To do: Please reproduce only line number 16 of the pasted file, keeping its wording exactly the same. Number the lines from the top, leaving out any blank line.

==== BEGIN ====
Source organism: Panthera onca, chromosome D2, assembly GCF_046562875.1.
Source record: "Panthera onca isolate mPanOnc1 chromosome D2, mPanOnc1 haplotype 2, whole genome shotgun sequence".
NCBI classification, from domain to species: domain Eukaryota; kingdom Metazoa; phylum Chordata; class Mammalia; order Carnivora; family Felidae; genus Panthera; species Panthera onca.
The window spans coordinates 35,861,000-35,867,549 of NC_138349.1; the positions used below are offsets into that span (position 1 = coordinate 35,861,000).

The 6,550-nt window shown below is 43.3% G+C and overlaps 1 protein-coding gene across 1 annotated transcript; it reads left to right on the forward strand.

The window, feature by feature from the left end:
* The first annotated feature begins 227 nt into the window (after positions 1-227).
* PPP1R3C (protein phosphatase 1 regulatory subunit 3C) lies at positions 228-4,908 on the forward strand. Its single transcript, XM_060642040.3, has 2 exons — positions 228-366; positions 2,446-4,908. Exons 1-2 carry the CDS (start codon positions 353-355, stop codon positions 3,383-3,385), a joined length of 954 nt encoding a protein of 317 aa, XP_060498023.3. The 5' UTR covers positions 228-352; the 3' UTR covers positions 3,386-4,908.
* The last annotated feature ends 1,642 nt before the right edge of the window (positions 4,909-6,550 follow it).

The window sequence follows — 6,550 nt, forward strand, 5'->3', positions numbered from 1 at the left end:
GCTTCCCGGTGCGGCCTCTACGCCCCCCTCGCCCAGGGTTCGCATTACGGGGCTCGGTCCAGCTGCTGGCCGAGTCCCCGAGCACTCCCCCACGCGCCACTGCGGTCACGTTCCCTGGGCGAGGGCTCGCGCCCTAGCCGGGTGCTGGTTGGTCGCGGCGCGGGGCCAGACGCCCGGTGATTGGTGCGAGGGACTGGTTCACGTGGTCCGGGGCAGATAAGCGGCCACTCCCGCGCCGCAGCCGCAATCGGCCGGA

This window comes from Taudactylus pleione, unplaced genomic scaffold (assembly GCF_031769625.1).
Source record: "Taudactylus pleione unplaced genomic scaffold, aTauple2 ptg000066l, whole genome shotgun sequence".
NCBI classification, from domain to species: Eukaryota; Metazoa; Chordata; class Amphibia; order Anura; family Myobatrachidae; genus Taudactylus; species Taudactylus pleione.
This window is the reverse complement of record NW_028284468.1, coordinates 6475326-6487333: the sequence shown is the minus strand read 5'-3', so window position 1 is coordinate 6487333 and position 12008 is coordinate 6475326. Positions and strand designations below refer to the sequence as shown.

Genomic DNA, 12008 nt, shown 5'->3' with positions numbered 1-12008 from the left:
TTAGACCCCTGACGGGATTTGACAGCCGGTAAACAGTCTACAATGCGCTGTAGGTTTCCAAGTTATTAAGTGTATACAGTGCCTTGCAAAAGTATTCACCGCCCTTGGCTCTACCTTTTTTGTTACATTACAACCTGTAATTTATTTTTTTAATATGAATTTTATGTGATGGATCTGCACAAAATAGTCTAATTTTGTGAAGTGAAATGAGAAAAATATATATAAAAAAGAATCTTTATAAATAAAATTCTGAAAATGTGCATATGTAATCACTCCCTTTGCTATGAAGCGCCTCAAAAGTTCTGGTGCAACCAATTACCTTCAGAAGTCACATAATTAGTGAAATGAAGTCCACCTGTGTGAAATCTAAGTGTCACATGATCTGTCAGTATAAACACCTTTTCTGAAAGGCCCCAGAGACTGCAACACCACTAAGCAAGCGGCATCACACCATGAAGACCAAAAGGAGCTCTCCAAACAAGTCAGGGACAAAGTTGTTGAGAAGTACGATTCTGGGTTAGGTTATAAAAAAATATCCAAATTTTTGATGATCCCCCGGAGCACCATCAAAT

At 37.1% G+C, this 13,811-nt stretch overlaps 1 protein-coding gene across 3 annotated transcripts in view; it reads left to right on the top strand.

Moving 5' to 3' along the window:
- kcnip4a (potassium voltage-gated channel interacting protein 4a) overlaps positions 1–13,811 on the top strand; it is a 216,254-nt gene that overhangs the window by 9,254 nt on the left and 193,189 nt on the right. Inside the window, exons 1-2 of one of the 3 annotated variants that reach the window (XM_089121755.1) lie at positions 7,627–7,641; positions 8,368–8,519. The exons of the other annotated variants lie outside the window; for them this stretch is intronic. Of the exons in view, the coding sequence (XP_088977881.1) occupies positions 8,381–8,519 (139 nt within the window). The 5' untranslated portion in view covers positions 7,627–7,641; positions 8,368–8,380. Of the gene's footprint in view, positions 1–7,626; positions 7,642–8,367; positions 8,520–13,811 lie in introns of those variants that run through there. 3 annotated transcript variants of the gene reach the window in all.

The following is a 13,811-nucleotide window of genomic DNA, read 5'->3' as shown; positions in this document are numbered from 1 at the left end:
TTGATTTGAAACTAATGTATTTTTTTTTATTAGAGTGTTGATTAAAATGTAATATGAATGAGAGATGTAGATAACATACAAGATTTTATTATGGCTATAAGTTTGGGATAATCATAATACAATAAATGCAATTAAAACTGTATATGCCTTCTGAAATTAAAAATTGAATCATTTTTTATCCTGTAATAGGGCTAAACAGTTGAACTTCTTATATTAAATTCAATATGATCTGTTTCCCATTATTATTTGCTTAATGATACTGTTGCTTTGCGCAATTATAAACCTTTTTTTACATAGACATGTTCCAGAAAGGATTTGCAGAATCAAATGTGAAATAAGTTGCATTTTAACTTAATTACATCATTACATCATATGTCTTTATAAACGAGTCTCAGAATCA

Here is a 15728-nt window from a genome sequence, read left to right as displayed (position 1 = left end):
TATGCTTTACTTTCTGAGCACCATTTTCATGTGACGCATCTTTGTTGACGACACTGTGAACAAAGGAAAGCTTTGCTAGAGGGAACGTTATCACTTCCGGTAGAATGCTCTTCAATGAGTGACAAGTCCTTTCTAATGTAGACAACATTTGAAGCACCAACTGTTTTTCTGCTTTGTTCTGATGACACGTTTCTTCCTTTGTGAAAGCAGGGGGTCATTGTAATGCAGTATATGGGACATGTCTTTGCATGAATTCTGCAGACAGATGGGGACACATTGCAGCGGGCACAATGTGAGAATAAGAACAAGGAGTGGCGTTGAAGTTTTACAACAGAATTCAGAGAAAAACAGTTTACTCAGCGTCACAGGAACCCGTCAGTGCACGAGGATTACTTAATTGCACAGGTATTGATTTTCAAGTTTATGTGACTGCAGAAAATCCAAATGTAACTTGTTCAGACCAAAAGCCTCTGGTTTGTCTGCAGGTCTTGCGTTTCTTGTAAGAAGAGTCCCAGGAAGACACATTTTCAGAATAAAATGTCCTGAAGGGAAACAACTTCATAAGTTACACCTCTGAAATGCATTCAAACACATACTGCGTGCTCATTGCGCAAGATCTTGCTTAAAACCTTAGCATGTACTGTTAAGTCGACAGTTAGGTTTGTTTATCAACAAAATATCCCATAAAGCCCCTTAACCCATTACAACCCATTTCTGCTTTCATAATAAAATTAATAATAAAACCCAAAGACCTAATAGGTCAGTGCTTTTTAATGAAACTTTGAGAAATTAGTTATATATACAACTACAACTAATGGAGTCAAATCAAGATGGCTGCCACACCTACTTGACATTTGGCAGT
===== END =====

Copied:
Genomic DNA, 12008 nt, shown 5'->3' with positions numbered 1-12008 from the left: